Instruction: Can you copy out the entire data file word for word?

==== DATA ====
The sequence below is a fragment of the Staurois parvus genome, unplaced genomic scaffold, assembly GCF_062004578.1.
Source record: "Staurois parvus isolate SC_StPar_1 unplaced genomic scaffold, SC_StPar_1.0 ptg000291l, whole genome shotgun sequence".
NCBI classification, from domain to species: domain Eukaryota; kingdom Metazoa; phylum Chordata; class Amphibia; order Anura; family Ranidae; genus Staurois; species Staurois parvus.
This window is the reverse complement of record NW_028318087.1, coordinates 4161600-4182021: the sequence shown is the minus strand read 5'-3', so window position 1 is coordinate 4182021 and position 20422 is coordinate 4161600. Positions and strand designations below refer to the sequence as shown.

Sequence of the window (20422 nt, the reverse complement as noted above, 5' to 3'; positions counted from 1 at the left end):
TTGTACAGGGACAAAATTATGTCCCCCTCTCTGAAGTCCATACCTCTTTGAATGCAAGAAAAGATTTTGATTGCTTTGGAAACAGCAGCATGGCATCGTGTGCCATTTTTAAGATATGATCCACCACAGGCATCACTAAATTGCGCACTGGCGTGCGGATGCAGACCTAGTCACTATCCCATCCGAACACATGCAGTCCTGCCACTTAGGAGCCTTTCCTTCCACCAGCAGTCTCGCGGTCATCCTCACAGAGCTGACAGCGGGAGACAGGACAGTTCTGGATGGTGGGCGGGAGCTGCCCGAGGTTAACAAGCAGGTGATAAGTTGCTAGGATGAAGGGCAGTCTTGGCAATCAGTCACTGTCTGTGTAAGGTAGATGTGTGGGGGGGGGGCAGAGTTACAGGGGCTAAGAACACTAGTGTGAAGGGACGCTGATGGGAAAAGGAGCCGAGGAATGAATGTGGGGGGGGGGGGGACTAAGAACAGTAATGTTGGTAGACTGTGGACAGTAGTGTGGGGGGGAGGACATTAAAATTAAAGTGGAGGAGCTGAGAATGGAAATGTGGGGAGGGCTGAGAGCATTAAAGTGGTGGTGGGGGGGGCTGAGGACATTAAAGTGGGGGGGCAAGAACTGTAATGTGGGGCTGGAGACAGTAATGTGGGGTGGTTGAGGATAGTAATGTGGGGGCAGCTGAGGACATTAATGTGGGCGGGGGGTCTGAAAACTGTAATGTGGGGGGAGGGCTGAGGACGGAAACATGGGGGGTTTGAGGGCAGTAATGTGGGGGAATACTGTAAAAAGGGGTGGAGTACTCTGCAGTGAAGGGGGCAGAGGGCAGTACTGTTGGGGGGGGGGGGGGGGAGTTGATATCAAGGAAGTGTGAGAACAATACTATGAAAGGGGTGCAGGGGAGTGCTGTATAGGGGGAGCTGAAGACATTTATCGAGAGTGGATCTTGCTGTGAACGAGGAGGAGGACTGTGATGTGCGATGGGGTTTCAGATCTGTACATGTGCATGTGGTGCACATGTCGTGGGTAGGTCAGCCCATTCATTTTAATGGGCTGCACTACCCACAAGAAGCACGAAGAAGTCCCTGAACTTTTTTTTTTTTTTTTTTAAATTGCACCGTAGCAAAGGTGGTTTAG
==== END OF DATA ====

The sequence below is a fragment of the Staurois parvus genome, unplaced genomic scaffold, assembly GCF_062004578.1.
Source record: "Staurois parvus isolate SC_StPar_1 unplaced genomic scaffold, SC_StPar_1.0 ptg000291l, whole genome shotgun sequence".
NCBI classification, from domain to species: domain Eukaryota; kingdom Metazoa; phylum Chordata; class Amphibia; order Anura; family Ranidae; genus Staurois; species Staurois parvus.
This window is the reverse complement of record NW_028318087.1, coordinates 4161600-4182021: the sequence shown is the minus strand read 5'-3', so window position 1 is coordinate 4182021 and position 20422 is coordinate 4161600. Positions and strand designations below refer to the sequence as shown.

Sequence of the window (20422 nt, the reverse complement as noted above, 5' to 3'; positions counted from 1 at the left end):
TTGTACAGGGACAAAATTATGTCCCCCTCTCTGAAGTCCATACCTCTTTGAATGCAAGAAAAGATTTTGATTGCTTTGGAAACAGCAGCATGGCATCGTGTGCCATTTTTAAGATATGATCCACCACAGGCATCACTAAATTGCGCACTGGCGTGCGGATGCAGACCTAGTCACTATCCCATCCGAACACATGCAGTCCTGCCACTTAGGAGCCTTTCCTTCCACCAGCAGTCTCGCGGTCATCCTCACAGAGCTGACAGCGGGAGACAGGACAGTTCTGGATGGTGGGCGGGAGCTGCCCGAGGTTAACAAGCAGGTGATAAGTTGCTAGGATGAAGGGCAGTCTTGGCAATCAGTCACTGTCTGTGTAAGGTAGATGTGTGGGGGGGGGGCAGAGTTACAGGGGCTAAGAACACTAGTGTGAAGGGACGCTGATGGGAAAAGGAGCCGAGGAATGAATGTGGGGGGGGGGGGGACTAAGAACAGTAATGTTGGTAGACTGTGGACAGTAGTGTGGGGGGGAGGACATTAAAATTAAAGTGGAGGAGCTGAGAATGGAAATGTGGGGAGGGCTGAGAGCATTAAAGTGGTGGTGGGGGGGGCTGAGGACATTAAAGTGGGGGGGCAAGAACTGTAATGTGGGGCTGGAGACAGTAATGTGGGGTGGTTGAGGATAGTAATGTGGGGGCAGCTGAGGACATTAATGTGGGCGGGGGGTCTGAAAACTGTAATGTGGGGGGAGGGCTGAGGACGGAAACATGGGGGGTTTGAGGGCAGTAATGTGGGGGAATACTGTAAAAAGGGGTGGAGTACTCTGCAGTGAAGGGGGCAGAGGGCAGTACTGTTGGGGGGGGGGGGGGGGAGTTGATATCAAGGAAGTGTGAGAACAATACTATGAAAGGGGTGCAGGGGAGTGCTGTATAGGGGGAGCTGAAGACATTTATCGAGAGTGGATCTTGCTGTGAACGAGGAGGAGGACTGTGATGTGCGATGGGGTTTCAGATCTGTACATGTGCATGTGGTGCACATGTCGTGGGTAGGTCAGCCCATTCATTTTAATGGGCTGCACTACCCACAAGAAGCACGAAGAAGTCCCTGAACTTTTTTTTTTTTTTTTTTAAATTGCACCGTAGCAAAGGTGGTTTAG